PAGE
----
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Aldaba vs CA

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  EN BANC [G.R. No. L-21676. February 28, 1969.] VICENTE ALDABA, ET AL. ,  petitioners  , vs.  COURT OF APPEALS,CESAR ALDABA, ET AL. , respondents  . Rodas & Almeda for petitioners. Dakila F  .  Castro & Associates for respondents. SYLLABUS 1.CIVIL LAW; DONATION; EXPRESSION OF INTENTION TO DONATE PROPERTY ISNOT A PROMISE, MUCH LESS A CONVEYANCE. — The mere expression of anintention to donate is not a promise, because a promise is an undertaking to carrythe intention into effect (17 Am. Jur., 2nd ed., p. 334). Considering such intentionalone, as disclosed by Exhibit 6, cannot mean that the deceased promised, muchless did convey, the property in question to the petitioners.2.ID.; ID.; DONATION CUM CAUSA ONEROSA; EXISTENCE OF REQUISITECONSIDERATION, A QUESTION OF FACT. — The question of whether or not what isrelied upon as a consideration had been knowingly accepted by the parties as aconsideration, is a question of fact. Since the Court of Appeals has not found thatthe lots in question were given to petitioners in consideration of the servicesrendered by them, the conditions therefore, that constitute a donation cum causaonerosa are not present.3.ID.; ID.; CONTRACT FOR PAYMENT NOT IMPLIED WHEN COMPENSATION FORSERVICES RENDERED NOT EXPECTED; WHEN NOT DEMANDABLE OBLIGATIONS. —When a person does not expect to be paid for his services, there cannot be acontract implied in fact to make compensation for said services. To give rise to animplied contract to pay for services, they must have been rendered by one party inexpectation that the other party would pay for them, and have been accepted bythe other party with knowledge of that expectation. (Citing 58 Am. Jur., p. 512 andcases cited therein) In the same manner, when the person rendering the serviceshas renounced his fees, the services are not demandable obligations. (Manresa,Commentarios al Codigo Civil Español, 5th ed. Vol. V, p. 73) D E C I S I O NZALDIVAR ,  J p : This is a petition to review the decision of the Court of Appeals in case CA-G.R. No.  27561-R, entitled Vicente Aldaba, et al., plaintiffs-appellants, versus   Cesar Aldaba,et al., defendants-appellees, affirming the decision of the Court of First Instance of Manila in its Civil Case No. 41260. LexLib When Belen Aldaba, a rich woman of Malolos, Bulacan, died on February 25, 1955,she left as her presumptive heirs her surviving husband Estanislao Bautista, and herbrother Cesar Aldaba. Belen Aldaba was childless. Among the properties that she leftwere the two lots involved in this case, situated at 427 Maganda Street, SantaMesa, Manila.Petitioners Dr. Vicente Aldaba and Jane Aldaba, father and daughter respectively,lived during the last war in their house in Malate, Manila. Belen Aldaba used to go totheir house to seek the advice and medical assistance of Dr. Vicente Aldaba. Whenthe latter's house was burned during the liberation of Manila in 1945, Belen Aldabainvited Dr. Aldaba and his daughter, who was then a student in medicine, to live inone of her two houses standing on the lots in question, and the Aldaba father anddaughter accepted the offer of Belen and they actually lived in one of those twohouses until sometime in 1957 when respondent Emmanuel Bautista filed anejectment case against them in the City Court of Manila. Dr. Vicente Aldabacontinued to act as a sort of adviser of Belen, and Jane, after becoming a qualifieddoctor of medicine, became the personal physician of Belen until the latter's deathon February 25, 1955.On June 24, 1955, the presumptive heirs, Estanislao Bautista and Cesar Aldaba,executed a deed of extrajudicial partition of the properties left by the deceasedBelen Aldaba, by virtue of which deed the two lots in question were alloted to CesarAldaba. Subsequently, on August 26, 1957, herein respondents Cesar Aldaba andEmmanuel Bautista, the latter being a grandson of Estanislao Bautista by his firstmarriage, executed a deed whereby the two lots that were alloted to Cesar Aldabawere ceded to Emmanuel Bautista in exchange of the latter's lots situated at San Juan, Rizal. By virtue of the deed of extra-judicial partition and the deed of exchange, Transfer Certificates of Title Nos. 1334 and 1335 respectively coveringlots Nos. 32 and 34 — now in question — both in name of Belen Aldaba, werecancelled by the Register of Deeds of Manila, and Transfer Certificates of Title Nos.49996 and 49997 in the name of Emmanuel Bautista were issued in lieu thereof.Emmanuel Bautista then required Dr. Vicente Aldaba to vacate the lots in questionand, upon the latter's refusal, filed an ejectment case against him in the City Courtof Manila. Without awaiting the final result of the ejectment case, herein petitionersfiled, on August 22, 1959, a complaint in the Court of First Instance of Manila,docketed as Civil Case No. 41260, against herein respondents Cesar Aldaba andEmmanuel Bautista and the Register of Deeds of Manila, alleging that they hadbecome the owners of the two lots in question, and praying that the deed of partition entered into by Estanislao Bautista and Cesar Aldaba be declared null andvoid with respect to Lot No. 32, covered by Transfer Certificate of Title No. 1334,and lot No. 34 covered by Transfer Certificate of Title No. 1335; that said lots bedeclared the property of therein plaintiffs (herein petitioners); and that the Registerof Deeds of Manila be ordered to cancel TCT Nos. 49996 and 49997 in the name of   Emmanuel Bautista and in lieu thereof issue two new TCT's in the name of thereinplaintiffs.After hearing, the court a quo   rendered a decision dismissing the complaint, anddeclaring, among others, that if the deceased Belen Aldaba intended to convey thelots in question to Vicente Aldaba and Jane Aldaba, by way of donation, theconveyance should be considered a donation inter vivos  , for the validity of which apublic instrument was necessary pursuant to Article 749 of the Civil Code. Thedispositive portion of the decision of the trial court reads as follows: IN VIEW WHEREOF both complaint and counterclaim dismissed; the Courtholds Emmanuel Bautista to be the absolute owner of the property inquestion, land and improvement, but with the right of plaintiff to stay untilthey should have been reimbursed of P5,000.00 but without any obligation,until such reimbursement, to pay any rental unto defendant EmmanuelBautista. No pronouncement as to costs. From this decision, therein plaintiffs appealed to the Court of Appeals, and the lattercourt rendered a decision, on June 21, 1963, raising from P5,000 to P8,000 theamount to be reimbursed to plaintiffs-appellants, but affirming in all other respectsthe decision of the lower court. Herein petitioners' motion for reconsideration of thedecision having been denied by the Court of Appeals, they forthwith filed thepresent petition in this Court. cdrep Before this Court, petitioners now contend that the Court of Appeals erred: (1) inaffirming the decision of the Court of First Instance; (2) in holding that thedonation, as found by the Court of First Instance of Manila, was a simple donation inter vivos   and not a donation con causa onerosa and so it was void for it did notfollow the requirements of Article 749 of the Civil Code; (3) in not holding that theproperty in question had already been donated to herein petitioners in considerationof the latter's services; (4) in not declaring petitioners to be the absolute owners of the property in dispute; and (5) in considering testimonies which had been strickenout. The errors assigned by petitioners being interrelated, We are going to discuss themtogether.Petitioners contend that petitioners Dr. Vicente Aldaba and Jane Aldaba hadrendered services to the deceased Belen Aldaba for more than ten years withoutreceiving any compensation, and so in compensation for their services Belen Aldabagave them the lots in dispute including the improvements thereon. It is the stand of petitioners that the property in question was conveyed to them by way of anonerous donation which is governed by Article 733, and not Article 749, of the CivilCode. Under Article 733 of the Civil Code an onerous donation does not have to bedone by virtue of a public instrument. The petitioners point to the note, Exhibit 6, asindicating that a donation had been made, which note reads as follows: June 18, 1953.  Jane,Huwag kayong umalis diyan. Talagang iyan ay para sa inyo. Alam nila na iyanay sa inyo.Belen A. Bautista. Petitioners maintain that the note, although it could not transmit title, showed,nevertheless, that a donation had already been made long before its writing, inconsideration of the services rendered before the writing and to be rendered afterits writing. And the donation being with an onerous cause, petitioners maintainthat it was valid even if it was done orally. Petitioners further maintain that if Exhibit 6 labors under some ambiguity, this ambiguity is cured by Exhibit 7,which reads as follows: June 27, 1956 Dear Nana Tering, Narito po ang notice tungkol sa amillaramiento na pagbabayaran diyan salupa at bahay na kinatatayuan ninyo. Sa Malolos po ito tinanggap. Angpagbabayaran po ng Inkong ay bayad na. Gumagalang, Cely.  The addressee, Tering, was the wife of Dr. Vicente Aldaba, and the sender, Cely, wasthe wife of respondent Emmanuel Bautista. This note, petitioners argue, proves thatrespondents had recognized the ownership of the petitioners of the house and lot,for, otherwise, Cely should have sent the notice of real estate tax to respondentCesar Aldaba, to whom was alloted the property in question by virtue of the extra- judicial partition.Respondents, Cesar Aldaba and Emmanuel Bautista, on the other hand, contendthat the evidence of the plaintiff does not disclose clearly that a donation had beenmade. Respondents point out that the note, Exhibit 6, as worded, is vague, in that itcould not be interpreted as referring to the lots in question, or that which was giventherein was given for a valuable consideration. And finally, respondents contendthat if the property had really been given to petitioners, why did they not take anystep to transfer the property in their names?  The Court of Appeals, in its decision, made the following findings and conclusions:(1)The note Exhibit 6 did not make any reference to the lots in question, nor tothe services rendered, or to be rendered, in favor of Belen. The note was insufficientas a conveyance, and hence could not be considered as evidence of a donation withonerous cause. This note can be considered, at most, as indicative of the intention todonate.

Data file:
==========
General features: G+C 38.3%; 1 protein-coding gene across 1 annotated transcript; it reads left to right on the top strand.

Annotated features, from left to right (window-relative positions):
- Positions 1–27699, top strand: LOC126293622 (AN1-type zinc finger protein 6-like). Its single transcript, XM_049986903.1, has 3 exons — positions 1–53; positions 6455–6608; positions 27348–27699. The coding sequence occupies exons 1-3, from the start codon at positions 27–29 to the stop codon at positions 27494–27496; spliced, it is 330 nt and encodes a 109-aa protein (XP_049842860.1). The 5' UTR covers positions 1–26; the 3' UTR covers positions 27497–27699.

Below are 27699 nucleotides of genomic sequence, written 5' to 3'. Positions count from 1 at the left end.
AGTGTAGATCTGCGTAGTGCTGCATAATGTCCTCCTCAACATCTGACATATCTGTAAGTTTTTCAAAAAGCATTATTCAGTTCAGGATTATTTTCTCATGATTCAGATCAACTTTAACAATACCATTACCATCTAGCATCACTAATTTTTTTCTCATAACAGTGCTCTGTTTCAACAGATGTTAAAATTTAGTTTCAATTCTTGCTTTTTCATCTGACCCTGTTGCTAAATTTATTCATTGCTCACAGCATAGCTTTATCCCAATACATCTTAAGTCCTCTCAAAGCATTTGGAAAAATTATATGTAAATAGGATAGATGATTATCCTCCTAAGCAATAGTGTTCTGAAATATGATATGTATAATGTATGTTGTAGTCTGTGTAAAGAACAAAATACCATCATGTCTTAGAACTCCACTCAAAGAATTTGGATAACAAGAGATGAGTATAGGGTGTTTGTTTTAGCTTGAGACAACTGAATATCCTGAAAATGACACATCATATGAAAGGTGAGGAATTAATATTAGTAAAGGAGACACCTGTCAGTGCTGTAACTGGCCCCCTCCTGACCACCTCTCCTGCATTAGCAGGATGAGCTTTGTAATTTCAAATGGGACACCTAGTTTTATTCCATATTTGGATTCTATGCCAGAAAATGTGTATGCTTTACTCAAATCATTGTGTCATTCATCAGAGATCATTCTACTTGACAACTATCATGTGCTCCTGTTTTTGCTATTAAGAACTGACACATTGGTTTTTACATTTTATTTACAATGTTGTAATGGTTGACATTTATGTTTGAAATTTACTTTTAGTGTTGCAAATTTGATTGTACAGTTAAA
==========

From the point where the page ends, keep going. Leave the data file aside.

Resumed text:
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Jul 23, 2017

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Jul 23, 2017